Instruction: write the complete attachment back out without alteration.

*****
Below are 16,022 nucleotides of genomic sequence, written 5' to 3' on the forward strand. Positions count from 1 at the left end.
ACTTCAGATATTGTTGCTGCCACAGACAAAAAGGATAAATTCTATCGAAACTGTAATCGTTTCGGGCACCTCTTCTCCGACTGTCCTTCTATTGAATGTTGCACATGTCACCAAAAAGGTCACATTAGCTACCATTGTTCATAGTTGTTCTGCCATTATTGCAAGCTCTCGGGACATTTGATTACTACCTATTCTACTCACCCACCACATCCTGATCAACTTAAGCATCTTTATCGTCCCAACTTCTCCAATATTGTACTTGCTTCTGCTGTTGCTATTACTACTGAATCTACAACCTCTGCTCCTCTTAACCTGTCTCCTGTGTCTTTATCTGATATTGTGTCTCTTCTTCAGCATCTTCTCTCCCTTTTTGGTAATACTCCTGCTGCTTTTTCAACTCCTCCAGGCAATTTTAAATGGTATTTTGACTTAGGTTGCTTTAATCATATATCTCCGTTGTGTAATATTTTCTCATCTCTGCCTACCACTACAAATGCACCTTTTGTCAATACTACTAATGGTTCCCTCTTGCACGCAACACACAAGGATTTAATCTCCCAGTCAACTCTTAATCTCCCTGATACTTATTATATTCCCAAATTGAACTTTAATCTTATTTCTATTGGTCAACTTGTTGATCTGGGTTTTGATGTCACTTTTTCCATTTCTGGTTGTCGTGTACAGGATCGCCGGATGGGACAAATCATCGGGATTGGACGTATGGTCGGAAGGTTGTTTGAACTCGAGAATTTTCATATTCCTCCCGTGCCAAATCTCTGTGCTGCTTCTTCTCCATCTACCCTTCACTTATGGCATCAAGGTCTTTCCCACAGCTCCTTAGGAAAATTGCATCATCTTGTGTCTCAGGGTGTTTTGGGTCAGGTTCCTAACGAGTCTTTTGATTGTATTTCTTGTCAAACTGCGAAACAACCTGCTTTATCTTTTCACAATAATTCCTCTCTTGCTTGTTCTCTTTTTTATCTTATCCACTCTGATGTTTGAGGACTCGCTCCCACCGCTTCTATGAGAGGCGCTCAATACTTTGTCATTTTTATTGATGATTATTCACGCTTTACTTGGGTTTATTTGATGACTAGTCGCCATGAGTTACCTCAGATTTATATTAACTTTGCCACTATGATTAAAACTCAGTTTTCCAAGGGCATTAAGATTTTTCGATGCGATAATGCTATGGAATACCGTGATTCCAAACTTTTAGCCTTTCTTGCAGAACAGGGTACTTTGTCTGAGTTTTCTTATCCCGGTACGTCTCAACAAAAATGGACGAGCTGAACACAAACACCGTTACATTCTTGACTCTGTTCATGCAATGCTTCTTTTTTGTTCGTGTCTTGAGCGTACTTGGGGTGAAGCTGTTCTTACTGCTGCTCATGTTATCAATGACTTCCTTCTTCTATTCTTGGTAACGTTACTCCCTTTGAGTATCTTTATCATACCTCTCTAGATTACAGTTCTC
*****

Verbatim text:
Below are 16,022 nucleotides of genomic sequence, written 5' to 3' on the forward strand. Positions count from 1 at the left end.
ACTTCAGATATTGTTGCTGCCACAGACAAAAAGGATAAATTCTATCGAAACTGTAATCGTTTCGGGCACCTCTTCTCCGACTGTCCTTCTATTGAATGTTGCACATGTCACCAAAAAGGTCACATTAGCTACCATTGTTCATAGTTGTTCTGCCATTATTGCAAGCTCTCGGGACATTTGATTACTACCTATTCTACTCACCCACCACATCCTGATCAACTTAAGCATCTTTATCGTCCCAACTTCTCCAATATTGTACTTGCTTCTGCTGTTGCTATTACTACTGAATCTACAACCTCTGCTCCTCTTAACCTGTCTCCTGTGTCTTTATCTGATATTGTGTCTCTTCTTCAGCATCTTCTCTCCCTTTTTGGTAATACTCCTGCTGCTTTTTCAACTCCTCCAGGCAATTTTAAATGGTATTTTGACTTAGGTTGCTTTAATCATATATCTCCGTTGTGTAATATTTTCTCATCTCTGCCTACCACTACAAATGCACCTTTTGTCAATACTACTAATGGTTCCCTCTTGCACGCAACACACAAGGATTTAATCTCCCAGTCAACTCTTAATCTCCCTGATACTTATTATATTCCCAAATTGAACTTTAATCTTATTTCTATTGGTCAACTTGTTGATCTGGGTTTTGATGTCACTTTTTCCATTTCTGGTTGTCGTGTACAGGATCGCCGGATGGGACAAATCATCGGGATTGGACGTATGGTCGGAAGGTTGTTTGAACTCGAGAATTTTCATATTCCTCCCGTGCCAAATCTCTGTGCTGCTTCTTCTCCATCTACCCTTCACTTATGGCATCAAGGTCTTTCCCACAGCTCCTTAGGAAAATTGCATCATCTTGTGTCTCAGGGTGTTTTGGGTCAGGTTCCTAACGAGTCTTTTGATTGTATTTCTTGTCAAACTGCGAAACAACCTGCTTTATCTTTTCACAATAATTCCTCTCTTGCTTGTTCTCTTTTTTATCTTATCCACTCTGATGTTTGAGGACTCGCTCCCACCGCTTCTATGAGAGGCGCTCAATACTTTGTCATTTTTATTGATGATTATTCACGCTTTACTTGGGTTTATTTGATGACTAGTCGCCATGAGTTACCTCAGATTTATATTAACTTTGCCACTATGATTAAAACTCAGTTTTCCAAGGGCATTAAGATTTTTCGATGCGATAATGCTATGGAATACCGTGATTCCAAACTTTTAGCCTTTCTTGCAGAACAGGGTACTTTGTCTGAGTTTTCTTATCCCGGTACGTCTCAACAAAAATGGACGAGCTGAACACAAACACCGTTACATTCTTGACTCTGTTCATGCAATGCTTCTTTTTTGTTCGTGTCTTGAGCGTACTTGGGGTGAAGCTGTTCTTACTGCTGCTCATGTTATCAATGACTTCCTTCTTCTATTCTTGGTAACGTTACTCCCTTTGAGTATCTTTATCATACCTCTCTAGATTACAGTTCTC